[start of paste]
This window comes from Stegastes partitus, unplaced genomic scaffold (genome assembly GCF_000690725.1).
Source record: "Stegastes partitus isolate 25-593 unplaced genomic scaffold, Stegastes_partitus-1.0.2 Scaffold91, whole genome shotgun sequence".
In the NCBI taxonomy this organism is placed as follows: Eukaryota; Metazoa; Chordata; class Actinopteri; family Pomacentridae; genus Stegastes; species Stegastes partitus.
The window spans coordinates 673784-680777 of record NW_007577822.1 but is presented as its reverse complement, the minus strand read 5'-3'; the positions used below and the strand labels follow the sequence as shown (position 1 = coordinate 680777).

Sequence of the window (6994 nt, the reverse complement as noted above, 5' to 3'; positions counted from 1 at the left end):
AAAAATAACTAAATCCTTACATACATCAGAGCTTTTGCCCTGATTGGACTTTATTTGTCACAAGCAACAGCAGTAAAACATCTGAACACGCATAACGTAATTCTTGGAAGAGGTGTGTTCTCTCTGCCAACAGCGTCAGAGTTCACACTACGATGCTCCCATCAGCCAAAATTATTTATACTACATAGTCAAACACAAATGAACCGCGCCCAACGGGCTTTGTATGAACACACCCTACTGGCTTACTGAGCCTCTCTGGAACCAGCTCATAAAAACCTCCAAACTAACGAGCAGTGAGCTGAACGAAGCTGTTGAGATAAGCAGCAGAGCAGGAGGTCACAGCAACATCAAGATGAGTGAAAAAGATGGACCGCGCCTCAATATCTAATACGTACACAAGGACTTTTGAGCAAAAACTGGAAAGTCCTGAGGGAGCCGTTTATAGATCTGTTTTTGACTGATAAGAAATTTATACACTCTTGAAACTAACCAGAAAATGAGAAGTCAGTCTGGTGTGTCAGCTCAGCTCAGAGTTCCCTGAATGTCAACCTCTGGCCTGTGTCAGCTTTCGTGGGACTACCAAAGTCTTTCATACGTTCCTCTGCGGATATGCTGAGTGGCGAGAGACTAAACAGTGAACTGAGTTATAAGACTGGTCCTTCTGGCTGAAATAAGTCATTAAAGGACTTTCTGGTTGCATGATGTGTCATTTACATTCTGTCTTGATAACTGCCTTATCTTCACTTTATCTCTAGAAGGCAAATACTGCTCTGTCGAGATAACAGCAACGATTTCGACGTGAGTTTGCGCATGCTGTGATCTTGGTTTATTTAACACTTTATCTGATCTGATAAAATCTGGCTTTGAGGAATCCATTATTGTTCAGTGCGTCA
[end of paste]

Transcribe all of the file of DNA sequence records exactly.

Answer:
This window comes from Stegastes partitus, unplaced genomic scaffold (genome assembly GCF_000690725.1).
Source record: "Stegastes partitus isolate 25-593 unplaced genomic scaffold, Stegastes_partitus-1.0.2 Scaffold91, whole genome shotgun sequence".
In the NCBI taxonomy this organism is placed as follows: Eukaryota; Metazoa; Chordata; class Actinopteri; family Pomacentridae; genus Stegastes; species Stegastes partitus.
The window spans coordinates 673784-680777 of record NW_007577822.1 but is presented as its reverse complement, the minus strand read 5'-3'; the positions used below and the strand labels follow the sequence as shown (position 1 = coordinate 680777).

Sequence of the window (6994 nt, the reverse complement as noted above, 5' to 3'; positions counted from 1 at the left end):
AAAAATAACTAAATCCTTACATACATCAGAGCTTTTGCCCTGATTGGACTTTATTTGTCACAAGCAACAGCAGTAAAACATCTGAACACGCATAACGTAATTCTTGGAAGAGGTGTGTTCTCTCTGCCAACAGCGTCAGAGTTCACACTACGATGCTCCCATCAGCCAAAATTATTTATACTACATAGTCAAACACAAATGAACCGCGCCCAACGGGCTTTGTATGAACACACCCTACTGGCTTACTGAGCCTCTCTGGAACCAGCTCATAAAAACCTCCAAACTAACGAGCAGTGAGCTGAACGAAGCTGTTGAGATAAGCAGCAGAGCAGGAGGTCACAGCAACATCAAGATGAGTGAAAAAGATGGACCGCGCCTCAATATCTAATACGTACACAAGGACTTTTGAGCAAAAACTGGAAAGTCCTGAGGGAGCCGTTTATAGATCTGTTTTTGACTGATAAGAAATTTATACACTCTTGAAACTAACCAGAAAATGAGAAGTCAGTCTGGTGTGTCAGCTCAGCTCAGAGTTCCCTGAATGTCAACCTCTGGCCTGTGTCAGCTTTCGTGGGACTACCAAAGTCTTTCATACGTTCCTCTGCGGATATGCTGAGTGGCGAGAGACTAAACAGTGAACTGAGTTATAAGACTGGTCCTTCTGGCTGAAATAAGTCATTAAAGGACTTTCTGGTTGCATGATGTGTCATTTACATTCTGTCTTGATAACTGCCTTATCTTCACTTTATCTCTAGAAGGCAAATACTGCTCTGTCGAGATAACAGCAACGATTTCGACGTGAGTTTGCGCATGCTGTGATCTTGGTTTATTTAACACTTTATCTGATCTGATAAAATCTGGCTTTGAGGAATCCATTATTGTTCAGTGCGTCA